Nikolai Karlovich Medtner

The immediate outcome of the 1917 Russian revolution, in part the result of heavy military setbacks during WWI, was the utter dismantling of Tsarist autocracy. Not only was the Emperor forced to abdicate; his entire family was summarily executed. Vladimir Lenin took control of the Bolshevik party and the government, but was soon opposed by an anti-Bolshevik faction resulting in a brutal civil war that lasted for several years. These years of uncertainty and civil unrest were particularly unpleasant for artists and musicians, with entire generations departing for exile abroad. Among them was the Muscovite Nikolai Karlovich Medtner (1880-1951), an accomplished pianist and composer, and close personal friend of Sergei Rachmaninoff.

Piano Concerto No. 2 in C minor, Op. 50
4 Fairy Tales, Op. 34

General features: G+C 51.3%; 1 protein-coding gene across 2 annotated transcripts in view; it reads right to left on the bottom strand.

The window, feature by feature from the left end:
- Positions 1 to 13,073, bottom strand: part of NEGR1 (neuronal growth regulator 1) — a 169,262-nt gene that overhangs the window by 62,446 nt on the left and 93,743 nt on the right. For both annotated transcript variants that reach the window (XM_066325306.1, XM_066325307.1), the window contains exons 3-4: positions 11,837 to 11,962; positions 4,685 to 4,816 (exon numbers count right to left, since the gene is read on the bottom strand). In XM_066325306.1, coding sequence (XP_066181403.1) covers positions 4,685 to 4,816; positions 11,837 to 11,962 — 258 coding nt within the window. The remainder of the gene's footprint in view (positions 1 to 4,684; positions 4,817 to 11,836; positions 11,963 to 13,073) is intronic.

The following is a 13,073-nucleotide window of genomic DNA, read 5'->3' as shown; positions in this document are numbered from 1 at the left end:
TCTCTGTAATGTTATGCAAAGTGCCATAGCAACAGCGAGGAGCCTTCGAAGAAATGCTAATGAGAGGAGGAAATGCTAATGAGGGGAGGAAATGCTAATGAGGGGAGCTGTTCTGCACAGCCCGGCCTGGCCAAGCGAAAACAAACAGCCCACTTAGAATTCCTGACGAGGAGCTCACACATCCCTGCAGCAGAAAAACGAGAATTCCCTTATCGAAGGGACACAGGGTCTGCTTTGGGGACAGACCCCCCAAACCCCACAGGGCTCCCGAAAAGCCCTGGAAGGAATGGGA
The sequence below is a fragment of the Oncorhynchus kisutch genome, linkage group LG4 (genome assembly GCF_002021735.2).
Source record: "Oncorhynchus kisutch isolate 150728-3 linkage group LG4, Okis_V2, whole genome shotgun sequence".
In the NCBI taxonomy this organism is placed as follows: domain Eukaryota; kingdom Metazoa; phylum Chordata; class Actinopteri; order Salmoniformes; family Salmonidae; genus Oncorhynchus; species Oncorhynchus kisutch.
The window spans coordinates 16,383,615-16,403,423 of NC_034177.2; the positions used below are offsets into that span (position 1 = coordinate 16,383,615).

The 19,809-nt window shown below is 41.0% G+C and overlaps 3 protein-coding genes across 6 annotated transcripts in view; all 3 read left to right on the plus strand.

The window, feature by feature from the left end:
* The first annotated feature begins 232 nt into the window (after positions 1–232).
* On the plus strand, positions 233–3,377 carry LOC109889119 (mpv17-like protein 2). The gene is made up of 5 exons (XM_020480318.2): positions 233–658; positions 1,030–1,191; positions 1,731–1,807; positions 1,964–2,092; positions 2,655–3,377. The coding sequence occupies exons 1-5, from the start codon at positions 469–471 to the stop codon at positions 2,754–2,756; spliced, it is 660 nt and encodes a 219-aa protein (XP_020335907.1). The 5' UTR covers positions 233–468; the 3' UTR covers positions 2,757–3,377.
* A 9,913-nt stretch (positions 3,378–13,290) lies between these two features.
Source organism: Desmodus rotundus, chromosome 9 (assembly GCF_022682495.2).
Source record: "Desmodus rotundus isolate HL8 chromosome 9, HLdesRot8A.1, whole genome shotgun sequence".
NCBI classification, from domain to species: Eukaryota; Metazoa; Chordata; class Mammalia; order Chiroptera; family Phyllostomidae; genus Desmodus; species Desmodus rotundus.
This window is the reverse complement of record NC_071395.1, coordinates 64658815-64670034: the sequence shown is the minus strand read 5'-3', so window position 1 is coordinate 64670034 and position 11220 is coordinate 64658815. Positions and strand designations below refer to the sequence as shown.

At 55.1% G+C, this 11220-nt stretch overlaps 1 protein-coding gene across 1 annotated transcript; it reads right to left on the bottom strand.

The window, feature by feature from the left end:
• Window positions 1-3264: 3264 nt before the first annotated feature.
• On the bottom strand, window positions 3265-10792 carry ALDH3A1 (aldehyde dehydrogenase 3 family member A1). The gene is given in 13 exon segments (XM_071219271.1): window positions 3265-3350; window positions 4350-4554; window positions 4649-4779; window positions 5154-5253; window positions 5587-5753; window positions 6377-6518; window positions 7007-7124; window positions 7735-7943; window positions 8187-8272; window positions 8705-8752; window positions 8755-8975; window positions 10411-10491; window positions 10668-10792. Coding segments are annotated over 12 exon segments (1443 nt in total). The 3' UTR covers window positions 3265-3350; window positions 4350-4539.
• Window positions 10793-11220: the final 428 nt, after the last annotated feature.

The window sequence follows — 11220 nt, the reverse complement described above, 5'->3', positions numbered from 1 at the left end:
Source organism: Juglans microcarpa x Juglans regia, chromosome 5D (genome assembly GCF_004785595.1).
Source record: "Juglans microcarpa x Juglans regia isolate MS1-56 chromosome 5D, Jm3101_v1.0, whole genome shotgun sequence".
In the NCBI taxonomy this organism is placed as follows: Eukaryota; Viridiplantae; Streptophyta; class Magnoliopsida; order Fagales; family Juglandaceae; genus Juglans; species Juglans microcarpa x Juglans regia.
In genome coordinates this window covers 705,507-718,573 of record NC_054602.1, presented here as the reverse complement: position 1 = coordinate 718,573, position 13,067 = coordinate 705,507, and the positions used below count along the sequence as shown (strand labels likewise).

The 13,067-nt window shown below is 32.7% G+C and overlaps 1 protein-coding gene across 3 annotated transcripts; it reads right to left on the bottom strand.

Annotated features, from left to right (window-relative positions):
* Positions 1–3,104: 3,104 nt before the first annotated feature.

Medtner started his piano lessons at age five, and graduated from the Moscow Conservatory at age twenty. He also fell in love with the highly respected violinist Anna Mikhaylovna Bratenskaya, who was married to his older brother Emil. At the outbreak of WWI Emil was studying in Germany, and not surprisingly, was promptly arrested. With Emil out of the way, Nikolai and Anna got married in 1918. In 1921, the happy couple followed Rachmaninoff into exile, and after a series of recitals in Canada and the US — all arranged by Rachmaninoff — the Medtner’s settled near Paris. Although he was highly regarded by his contemporaries, Medtner’s conservative musical taste — in his compositions he modeled himself after Schumann and Brahms — prevented him from gaining a foothold in the Parisian musical scene. Never lost for words, Medtner aired his misgivings about modern trends in composition in a book provocatively titled “The muse and fashion.” While the Russian community in France was predictably hostile to Medtner, English critics and audiences were particularly receptive to his music, and the Royal Academy of Music made him an honorary member in 1928. Eventually, Medtner was persuaded to leave Paris and together with Anna settled in London in 1936. Increasing health problems forced Medtner to give up public performance in 1944, but the establishment of the Medtner Society — founded in London by His Highness Jayachamarajendra Wadiyar Bahadur, honorary Fellow at Trinity College of Music and the first president of the Philharmonia Concert Society — brought Medtner into the recording studio. Before his death in 1951, he managed to record his three Piano Concertos, some piano sonatas, chamber music and accompanied Elisabeth Schwarzkopf in several of his Lieder. Despite being in failing health, these recordings “bear eloquent testimony to his outstanding keyboard technique and are invaluable for their authoritative interpretations.” Medtner almost exclusively composed for the piano. Characteristically, rich and dark harmonies in the lower part of the keyboard are frequently adorned by melodic and harmonic inflections borrowed from Russian folk music. However, what truly distinguishes Medtner’s music is “a strong vein of classicism apparent in its tightly controlled structures and its contrapuntal textures.” Together with his fourteen piano sonatas, three violin sonatas and the piano quintet, his three piano concerti display an astonishing degree of thematic integration and unity. Tellingly, the First Piano Concerto, Op. 33 is cast in a single-movement structure, whereas the Piano Concerto No. 2 in C-minor, Op. 50 — dedicated to Rachmaninoff, who in turn dedicated his Fourth Piano Concerto to Medtner — is single-mindedly concerned with thematic integrity and sense of purpose. Much of Medtner’s most original music is found in his 38 “Skazi,” generally known as “Fairy Tales.” These delightful miniatures for solo piano appear throughout his creative career and are central to his compositional oeuvre. And just in case you were wondering, Emil did not hold a grudge against Nikolai for marrying “his” wife, and the two brothers are buried side by side.

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